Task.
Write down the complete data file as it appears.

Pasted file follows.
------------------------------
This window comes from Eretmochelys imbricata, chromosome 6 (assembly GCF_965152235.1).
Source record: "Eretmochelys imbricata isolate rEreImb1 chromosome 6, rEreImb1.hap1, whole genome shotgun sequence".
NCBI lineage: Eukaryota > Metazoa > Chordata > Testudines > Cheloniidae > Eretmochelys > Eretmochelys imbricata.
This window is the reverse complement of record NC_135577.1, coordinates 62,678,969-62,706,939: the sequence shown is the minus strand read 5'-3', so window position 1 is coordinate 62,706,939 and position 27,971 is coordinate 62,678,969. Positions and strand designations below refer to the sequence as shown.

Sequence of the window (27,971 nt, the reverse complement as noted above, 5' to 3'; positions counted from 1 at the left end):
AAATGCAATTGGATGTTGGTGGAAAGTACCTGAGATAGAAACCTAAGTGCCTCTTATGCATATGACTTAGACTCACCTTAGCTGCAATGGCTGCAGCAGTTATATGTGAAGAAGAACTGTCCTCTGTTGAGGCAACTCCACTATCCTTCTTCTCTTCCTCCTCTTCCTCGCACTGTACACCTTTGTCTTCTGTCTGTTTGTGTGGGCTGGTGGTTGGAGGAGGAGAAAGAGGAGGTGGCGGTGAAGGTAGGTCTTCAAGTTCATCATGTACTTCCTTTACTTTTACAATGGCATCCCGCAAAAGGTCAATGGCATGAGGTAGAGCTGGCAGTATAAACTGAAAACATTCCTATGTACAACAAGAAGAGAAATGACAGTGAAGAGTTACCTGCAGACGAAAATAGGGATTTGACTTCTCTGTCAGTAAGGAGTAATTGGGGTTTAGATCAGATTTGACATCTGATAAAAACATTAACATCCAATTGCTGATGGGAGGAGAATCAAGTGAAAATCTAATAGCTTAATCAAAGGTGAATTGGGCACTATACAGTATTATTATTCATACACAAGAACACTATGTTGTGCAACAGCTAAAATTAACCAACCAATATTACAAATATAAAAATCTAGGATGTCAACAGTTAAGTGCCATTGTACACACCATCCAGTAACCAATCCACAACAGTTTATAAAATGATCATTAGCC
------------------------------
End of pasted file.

This window comes from Eretmochelys imbricata, chromosome 6 (assembly GCF_965152235.1).
Source record: "Eretmochelys imbricata isolate rEreImb1 chromosome 6, rEreImb1.hap1, whole genome shotgun sequence".
NCBI lineage: Eukaryota > Metazoa > Chordata > Testudines > Cheloniidae > Eretmochelys > Eretmochelys imbricata.
This window is the reverse complement of record NC_135577.1, coordinates 62,678,969-62,706,939: the sequence shown is the minus strand read 5'-3', so window position 1 is coordinate 62,706,939 and position 27,971 is coordinate 62,678,969. Positions and strand designations below refer to the sequence as shown.

Sequence of the window (27,971 nt, the reverse complement as noted above, 5' to 3'; positions counted from 1 at the left end):
AAATGCAATTGGATGTTGGTGGAAAGTACCTGAGATAGAAACCTAAGTGCCTCTTATGCATATGACTTAGACTCACCTTAGCTGCAATGGCTGCAGCAGTTATATGTGAAGAAGAACTGTCCTCTGTTGAGGCAACTCCACTATCCTTCTTCTCTTCCTCCTCTTCCTCGCACTGTACACCTTTGTCTTCTGTCTGTTTGTGTGGGCTGGTGGTTGGAGGAGGAGAAAGAGGAGGTGGCGGTGAAGGTAGGTCTTCAAGTTCATCATGTACTTCCTTTACTTTTACAATGGCATCCCGCAAAAGGTCAATGGCATGAGGTAGAGCTGGCAGTATAAACTGAAAACATTCCTATGTACAACAAGAAGAGAAATGACAGTGAAGAGTTACCTGCAGACGAAAATAGGGATTTGACTTCTCTGTCAGTAAGGAGTAATTGGGGTTTAGATCAGATTTGACATCTGATAAAAACATTAACATCCAATTGCTGATGGGAGGAGAATCAAGTGAAAATCTAATAGCTTAATCAAAGGTGAATTGGGCACTATACAGTATTATTATTCATACACAAGAACACTATGTTGTGCAACAGCTAAAATTAACCAACCAATATTACAAATATAAAAATCTAGGATGTCAACAGTTAAGTGCCATTGTACACACCATCCAGTAACCAATCCACAACAGTTTATAAAATGATCATTAGCC